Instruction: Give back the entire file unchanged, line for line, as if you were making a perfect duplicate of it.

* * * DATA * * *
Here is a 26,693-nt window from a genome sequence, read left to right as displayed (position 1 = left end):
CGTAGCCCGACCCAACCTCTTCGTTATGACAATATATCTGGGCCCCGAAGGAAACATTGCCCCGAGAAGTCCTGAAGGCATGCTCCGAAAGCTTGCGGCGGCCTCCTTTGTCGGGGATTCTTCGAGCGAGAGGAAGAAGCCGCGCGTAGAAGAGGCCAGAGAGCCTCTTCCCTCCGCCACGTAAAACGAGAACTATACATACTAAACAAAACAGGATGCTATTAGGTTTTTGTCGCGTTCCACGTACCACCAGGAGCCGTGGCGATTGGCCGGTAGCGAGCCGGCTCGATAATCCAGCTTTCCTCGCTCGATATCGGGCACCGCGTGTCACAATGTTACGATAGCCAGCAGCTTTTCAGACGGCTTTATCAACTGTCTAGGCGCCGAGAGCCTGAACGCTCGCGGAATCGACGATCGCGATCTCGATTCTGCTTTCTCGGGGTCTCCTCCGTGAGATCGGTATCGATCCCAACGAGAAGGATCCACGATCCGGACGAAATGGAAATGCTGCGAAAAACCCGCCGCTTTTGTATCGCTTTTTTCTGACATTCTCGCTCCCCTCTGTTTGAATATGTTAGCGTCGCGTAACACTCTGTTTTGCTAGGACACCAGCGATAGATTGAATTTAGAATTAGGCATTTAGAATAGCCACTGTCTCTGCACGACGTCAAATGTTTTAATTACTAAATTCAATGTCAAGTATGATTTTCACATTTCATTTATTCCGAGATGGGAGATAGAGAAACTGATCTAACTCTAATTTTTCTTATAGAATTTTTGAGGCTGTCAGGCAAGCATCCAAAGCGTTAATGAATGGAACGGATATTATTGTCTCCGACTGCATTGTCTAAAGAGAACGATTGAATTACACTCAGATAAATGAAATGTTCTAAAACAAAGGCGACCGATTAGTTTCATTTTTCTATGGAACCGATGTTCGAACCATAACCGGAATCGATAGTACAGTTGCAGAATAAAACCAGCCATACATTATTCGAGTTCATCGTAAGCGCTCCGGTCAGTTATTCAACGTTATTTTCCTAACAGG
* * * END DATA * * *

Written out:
Here is a 26,693-nt window from a genome sequence, read left to right as displayed (position 1 = left end):
CGTAGCCCGACCCAACCTCTTCGTTATGACAATATATCTGGGCCCCGAAGGAAACATTGCCCCGAGAAGTCCTGAAGGCATGCTCCGAAAGCTTGCGGCGGCCTCCTTTGTCGGGGATTCTTCGAGCGAGAGGAAGAAGCCGCGCGTAGAAGAGGCCAGAGAGCCTCTTCCCTCCGCCACGTAAAACGAGAACTATACATACTAAACAAAACAGGATGCTATTAGGTTTTTGTCGCGTTCCACGTACCACCAGGAGCCGTGGCGATTGGCCGGTAGCGAGCCGGCTCGATAATCCAGCTTTCCTCGCTCGATATCGGGCACCGCGTGTCACAATGTTACGATAGCCAGCAGCTTTTCAGACGGCTTTATCAACTGTCTAGGCGCCGAGAGCCTGAACGCTCGCGGAATCGACGATCGCGATCTCGATTCTGCTTTCTCGGGGTCTCCTCCGTGAGATCGGTATCGATCCCAACGAGAAGGATCCACGATCCGGACGAAATGGAAATGCTGCGAAAAACCCGCCGCTTTTGTATCGCTTTTTTCTGACATTCTCGCTCCCCTCTGTTTGAATATGTTAGCGTCGCGTAACACTCTGTTTTGCTAGGACACCAGCGATAGATTGAATTTAGAATTAGGCATTTAGAATAGCCACTGTCTCTGCACGACGTCAAATGTTTTAATTACTAAATTCAATGTCAAGTATGATTTTCACATTTCATTTATTCCGAGATGGGAGATAGAGAAACTGATCTAACTCTAATTTTTCTTATAGAATTTTTGAGGCTGTCAGGCAAGCATCCAAAGCGTTAATGAATGGAACGGATATTATTGTCTCCGACTGCATTGTCTAAAGAGAACGATTGAATTACACTCAGATAAATGAAATGTTCTAAAACAAAGGCGACCGATTAGTTTCATTTTTCTATGGAACCGATGTTCGAACCATAACCGGAATCGATAGTACAGTTGCAGAATAAAACCAGCCATACATTATTCGAGTTCATCGTAAGCGCTCCGGTCAGTTATTCAACGTTATTTTCCTAACAGG